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Stellantis details Hurricane 3.0-litre twin-turbo straight-six

A day after the engine appeared briefly on a Jeep configurator, we now have official details about the new Hurricane twin-turbo inline-six.

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Derek Fung
Derek Fung
Journalist
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Inline-six cylinder engines are back in favour as automakers look to deliver the same power and torque as V8 engines, but in a more efficient package.

Officially known as the GME-T6, the new Hurricane straight-six shares its bore, stroke and cylinder spacing with the GME-T4 Hurricane 2.0-litre turbocharged four-cylinder petrol engine, which is available in the Wrangler, Wrangler 4xe plug-in hybrid, Cherokee and Grand Cherokee 4xe plug-in hybrid.

The Hurricane six-cylinder engine will initially be available in two states of tune. The Standard Output engine will generate at least 298kW (400hp) and 610Nm. An electronic limiter stops the engine from operating above 5800rpm.

In High Output form the motor will make at least 373kW (500hp) and 644Nm, with 6100rpm being the maximum engine speed. Exact power and torque outputs will vary from vehicle to vehicle.

According to Stellantis, Hurricane straight-six engines generate 90 per cent of their peak torque from 2350rpm to the redline.

As with the four-cylinder Hurricane engines, the straight-six version will also be used in plug-in hybrid drivetrains. Details about PHEV applications have yet to be released.

The Hurricane six has a cast aluminium block, forged steel crankshaft and connecting rods, and an ultra-thin Plasma Transfer Wire Arc low-friction coating for the cylinder bores. Automatic engine stop/start is also standard.

In order to reduce turbo lag, there are two low-inertia turbos each feeding three cylinders. The turbos in the standard engine deliver a maximum 22psi of boost, while the high output version maxes out at 26psi.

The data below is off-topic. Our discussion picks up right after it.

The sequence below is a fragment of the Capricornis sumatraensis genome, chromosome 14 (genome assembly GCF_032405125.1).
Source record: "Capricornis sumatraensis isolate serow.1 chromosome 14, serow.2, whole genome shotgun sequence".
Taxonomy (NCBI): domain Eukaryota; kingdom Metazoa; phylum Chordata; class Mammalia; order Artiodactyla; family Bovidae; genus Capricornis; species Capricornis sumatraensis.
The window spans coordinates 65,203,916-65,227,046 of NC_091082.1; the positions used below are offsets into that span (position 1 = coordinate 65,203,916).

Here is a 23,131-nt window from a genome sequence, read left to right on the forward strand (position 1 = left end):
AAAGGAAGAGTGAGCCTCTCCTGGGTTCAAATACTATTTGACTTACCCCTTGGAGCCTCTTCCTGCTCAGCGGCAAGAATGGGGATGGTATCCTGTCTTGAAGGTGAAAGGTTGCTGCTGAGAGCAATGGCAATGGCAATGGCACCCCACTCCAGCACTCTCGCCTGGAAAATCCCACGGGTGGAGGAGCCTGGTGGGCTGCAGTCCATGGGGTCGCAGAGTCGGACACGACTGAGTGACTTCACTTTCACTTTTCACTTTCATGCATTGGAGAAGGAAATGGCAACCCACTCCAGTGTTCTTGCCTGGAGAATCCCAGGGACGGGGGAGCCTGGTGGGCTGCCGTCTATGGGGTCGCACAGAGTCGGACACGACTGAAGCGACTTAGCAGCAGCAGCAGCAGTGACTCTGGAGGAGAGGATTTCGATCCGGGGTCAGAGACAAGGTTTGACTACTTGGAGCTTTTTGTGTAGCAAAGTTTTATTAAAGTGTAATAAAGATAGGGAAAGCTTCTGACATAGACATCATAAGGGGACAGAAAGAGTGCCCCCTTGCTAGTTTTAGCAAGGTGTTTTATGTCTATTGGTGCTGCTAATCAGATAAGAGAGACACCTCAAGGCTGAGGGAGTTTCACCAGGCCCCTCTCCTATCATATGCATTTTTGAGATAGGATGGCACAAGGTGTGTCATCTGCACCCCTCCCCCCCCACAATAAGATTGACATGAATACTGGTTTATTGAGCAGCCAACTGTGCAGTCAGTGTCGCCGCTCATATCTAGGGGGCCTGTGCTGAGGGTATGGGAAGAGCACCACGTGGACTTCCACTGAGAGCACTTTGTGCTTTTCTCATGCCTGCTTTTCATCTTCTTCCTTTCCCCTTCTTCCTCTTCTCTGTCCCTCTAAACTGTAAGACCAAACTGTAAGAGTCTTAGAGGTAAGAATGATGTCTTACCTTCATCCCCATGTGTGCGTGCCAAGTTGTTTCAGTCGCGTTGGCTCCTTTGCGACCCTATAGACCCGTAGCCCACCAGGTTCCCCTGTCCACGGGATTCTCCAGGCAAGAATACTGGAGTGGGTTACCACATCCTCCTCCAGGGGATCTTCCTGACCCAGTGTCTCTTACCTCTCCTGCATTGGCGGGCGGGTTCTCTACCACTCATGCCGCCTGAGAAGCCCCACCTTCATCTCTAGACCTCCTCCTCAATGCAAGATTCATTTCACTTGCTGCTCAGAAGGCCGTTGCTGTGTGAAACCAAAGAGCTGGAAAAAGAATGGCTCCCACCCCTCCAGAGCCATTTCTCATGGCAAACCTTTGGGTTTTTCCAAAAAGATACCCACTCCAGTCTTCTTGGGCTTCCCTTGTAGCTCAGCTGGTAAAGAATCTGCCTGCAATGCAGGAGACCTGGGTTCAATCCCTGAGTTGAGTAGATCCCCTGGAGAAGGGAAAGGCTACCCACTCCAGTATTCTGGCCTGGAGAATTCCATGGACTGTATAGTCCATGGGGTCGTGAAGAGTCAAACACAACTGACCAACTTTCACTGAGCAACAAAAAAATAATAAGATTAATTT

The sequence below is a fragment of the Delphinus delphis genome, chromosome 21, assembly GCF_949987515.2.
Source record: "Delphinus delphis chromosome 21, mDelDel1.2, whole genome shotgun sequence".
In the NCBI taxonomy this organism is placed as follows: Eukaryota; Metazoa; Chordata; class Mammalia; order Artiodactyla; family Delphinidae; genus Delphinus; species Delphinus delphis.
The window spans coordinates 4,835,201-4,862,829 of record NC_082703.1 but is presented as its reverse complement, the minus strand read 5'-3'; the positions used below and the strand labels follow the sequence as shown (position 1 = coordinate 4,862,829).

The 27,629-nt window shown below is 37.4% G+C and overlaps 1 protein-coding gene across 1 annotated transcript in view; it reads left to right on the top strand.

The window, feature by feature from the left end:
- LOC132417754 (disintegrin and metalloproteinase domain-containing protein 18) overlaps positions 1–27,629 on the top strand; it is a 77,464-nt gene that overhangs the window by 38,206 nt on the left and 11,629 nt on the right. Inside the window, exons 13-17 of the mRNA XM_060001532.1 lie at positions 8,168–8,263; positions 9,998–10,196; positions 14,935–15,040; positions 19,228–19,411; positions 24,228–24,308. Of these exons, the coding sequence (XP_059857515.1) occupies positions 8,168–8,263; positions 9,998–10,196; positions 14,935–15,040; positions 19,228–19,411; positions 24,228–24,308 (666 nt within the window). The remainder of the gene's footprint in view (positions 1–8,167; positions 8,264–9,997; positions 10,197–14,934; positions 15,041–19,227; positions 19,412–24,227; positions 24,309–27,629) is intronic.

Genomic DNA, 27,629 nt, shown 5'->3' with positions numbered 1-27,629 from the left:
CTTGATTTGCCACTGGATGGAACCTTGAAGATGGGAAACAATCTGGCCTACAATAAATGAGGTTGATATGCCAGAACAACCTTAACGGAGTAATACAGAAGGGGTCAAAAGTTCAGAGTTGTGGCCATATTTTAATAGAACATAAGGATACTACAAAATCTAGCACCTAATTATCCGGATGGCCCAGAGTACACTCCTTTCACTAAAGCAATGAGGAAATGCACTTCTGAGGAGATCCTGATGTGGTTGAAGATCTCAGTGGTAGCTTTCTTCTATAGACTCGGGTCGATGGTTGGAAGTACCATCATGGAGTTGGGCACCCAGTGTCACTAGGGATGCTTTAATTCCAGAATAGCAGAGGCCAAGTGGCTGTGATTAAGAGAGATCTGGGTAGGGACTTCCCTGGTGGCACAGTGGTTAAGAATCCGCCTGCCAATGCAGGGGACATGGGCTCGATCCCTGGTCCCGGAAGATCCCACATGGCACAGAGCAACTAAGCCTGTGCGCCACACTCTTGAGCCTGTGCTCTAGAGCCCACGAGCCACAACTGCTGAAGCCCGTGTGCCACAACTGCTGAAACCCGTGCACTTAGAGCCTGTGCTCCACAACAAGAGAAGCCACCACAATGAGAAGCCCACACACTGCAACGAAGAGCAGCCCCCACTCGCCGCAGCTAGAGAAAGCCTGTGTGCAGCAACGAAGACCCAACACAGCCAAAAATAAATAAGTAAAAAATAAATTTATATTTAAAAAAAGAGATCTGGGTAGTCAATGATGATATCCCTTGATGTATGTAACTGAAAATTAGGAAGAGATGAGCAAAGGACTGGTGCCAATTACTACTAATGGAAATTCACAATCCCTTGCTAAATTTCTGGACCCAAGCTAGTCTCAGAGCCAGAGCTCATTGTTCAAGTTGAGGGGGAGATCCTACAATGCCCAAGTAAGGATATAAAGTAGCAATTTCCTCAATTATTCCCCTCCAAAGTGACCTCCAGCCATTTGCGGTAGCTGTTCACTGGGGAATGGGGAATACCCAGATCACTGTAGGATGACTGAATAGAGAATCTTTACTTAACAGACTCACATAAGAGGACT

Other upgrades for the high output engine include forged rather than cast aluminium pistons, dual injection pumps, a diamond-like coating for the pins, and a 9.5:1 instead of a 10.4:1 compression ratio. Premium unleaded is required for the high output engine, but only recommended for the standard engine.

The new engine will be built in the Saltillo Engine Plant in Mexico, and will be used primarily in larger North American-made vehicles, including future vehicles based on the STLA Large and STLA Frame architectures.

If the company’s configurator slip up is anything to go by, the Jeep Wagoneer and Grand Wagoneer will likely be the first vehicles to use the new engine.

According to screencaps taken yesterday, the Hurricane straight-six will be a US$2000 ($2660) upgrade over the 351kW/617Nm 6.4-litre V8.

The engine is expected to make its in-the-flesh debut at next month’s New York motor show.

In time the Hurricane six will likely find its way into the Grand Cherokee and Ram 1500 pickup truck ranges. It could also feature in the replacements for the Dodge Challenger coupe and Charger sedan.

Eventually the new straight-six will likely displace most Hemi V8 engine options from the automaker’s range.

MORE: Stellantis’ new twin-turbo six appears on Jeep configurator – report

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Derek Fung
Derek Fung

Derek Fung would love to tell you about his multiple degrees, but he's too busy writing up some news right now. In his spare time Derek loves chasing automotive rabbits down the hole. Based in New York, New York, Derek loves to travel and is very much a window not an aisle person.

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